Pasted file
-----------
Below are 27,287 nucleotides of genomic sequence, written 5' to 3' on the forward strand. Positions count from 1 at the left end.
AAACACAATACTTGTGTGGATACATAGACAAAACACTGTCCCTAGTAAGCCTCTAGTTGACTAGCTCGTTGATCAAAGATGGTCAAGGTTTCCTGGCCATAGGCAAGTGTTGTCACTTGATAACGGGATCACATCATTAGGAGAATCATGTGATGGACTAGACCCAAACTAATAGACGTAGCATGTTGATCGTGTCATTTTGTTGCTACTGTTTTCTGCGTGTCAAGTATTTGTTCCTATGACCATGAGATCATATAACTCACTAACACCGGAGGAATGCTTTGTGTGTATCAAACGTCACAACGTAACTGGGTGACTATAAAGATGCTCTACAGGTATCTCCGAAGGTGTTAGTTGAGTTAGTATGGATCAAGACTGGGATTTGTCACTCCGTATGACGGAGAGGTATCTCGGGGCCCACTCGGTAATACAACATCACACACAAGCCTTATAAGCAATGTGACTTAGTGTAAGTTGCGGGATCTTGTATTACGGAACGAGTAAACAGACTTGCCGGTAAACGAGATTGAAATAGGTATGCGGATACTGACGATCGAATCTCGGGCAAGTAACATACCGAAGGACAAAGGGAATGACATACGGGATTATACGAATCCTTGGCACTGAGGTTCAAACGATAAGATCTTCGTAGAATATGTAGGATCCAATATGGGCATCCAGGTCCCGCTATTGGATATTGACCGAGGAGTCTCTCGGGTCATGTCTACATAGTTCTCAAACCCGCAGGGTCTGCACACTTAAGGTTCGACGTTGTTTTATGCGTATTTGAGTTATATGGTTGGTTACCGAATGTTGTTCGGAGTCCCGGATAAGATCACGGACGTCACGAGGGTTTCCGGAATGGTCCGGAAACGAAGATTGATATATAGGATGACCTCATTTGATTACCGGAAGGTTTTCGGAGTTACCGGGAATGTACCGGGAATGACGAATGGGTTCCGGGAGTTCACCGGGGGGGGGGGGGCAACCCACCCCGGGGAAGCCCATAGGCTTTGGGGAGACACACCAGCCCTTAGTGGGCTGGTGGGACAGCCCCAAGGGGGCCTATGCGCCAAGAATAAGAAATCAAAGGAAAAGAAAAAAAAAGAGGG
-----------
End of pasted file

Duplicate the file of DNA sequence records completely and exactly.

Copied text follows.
Below are 27,287 nucleotides of genomic sequence, written 5' to 3' on the forward strand. Positions count from 1 at the left end.
AAACACAATACTTGTGTGGATACATAGACAAAACACTGTCCCTAGTAAGCCTCTAGTTGACTAGCTCGTTGATCAAAGATGGTCAAGGTTTCCTGGCCATAGGCAAGTGTTGTCACTTGATAACGGGATCACATCATTAGGAGAATCATGTGATGGACTAGACCCAAACTAATAGACGTAGCATGTTGATCGTGTCATTTTGTTGCTACTGTTTTCTGCGTGTCAAGTATTTGTTCCTATGACCATGAGATCATATAACTCACTAACACCGGAGGAATGCTTTGTGTGTATCAAACGTCACAACGTAACTGGGTGACTATAAAGATGCTCTACAGGTATCTCCGAAGGTGTTAGTTGAGTTAGTATGGATCAAGACTGGGATTTGTCACTCCGTATGACGGAGAGGTATCTCGGGGCCCACTCGGTAATACAACATCACACACAAGCCTTATAAGCAATGTGACTTAGTGTAAGTTGCGGGATCTTGTATTACGGAACGAGTAAACAGACTTGCCGGTAAACGAGATTGAAATAGGTATGCGGATACTGACGATCGAATCTCGGGCAAGTAACATACCGAAGGACAAAGGGAATGACATACGGGATTATACGAATCCTTGGCACTGAGGTTCAAACGATAAGATCTTCGTAGAATATGTAGGATCCAATATGGGCATCCAGGTCCCGCTATTGGATATTGACCGAGGAGTCTCTCGGGTCATGTCTACATAGTTCTCAAACCCGCAGGGTCTGCACACTTAAGGTTCGACGTTGTTTTATGCGTATTTGAGTTATATGGTTGGTTACCGAATGTTGTTCGGAGTCCCGGATAAGATCACGGACGTCACGAGGGTTTCCGGAATGGTCCGGAAACGAAGATTGATATATAGGATGACCTCATTTGATTACCGGAAGGTTTTCGGAGTTACCGGGAATGTACCGGGAATGACGAATGGGTTCCGGGAGTTCACCGGGGGGGGGGGGGCAACCCACCCCGGGGAAGCCCATAGGCTTTGGGGAGACACACCAGCCCTTAGTGGGCTGGTGGGACAGCCCCAAGGGGGCCTATGCGCCAAGAATAAGAAATCAAAGGAAAAGAAAAAAAAAGAGGG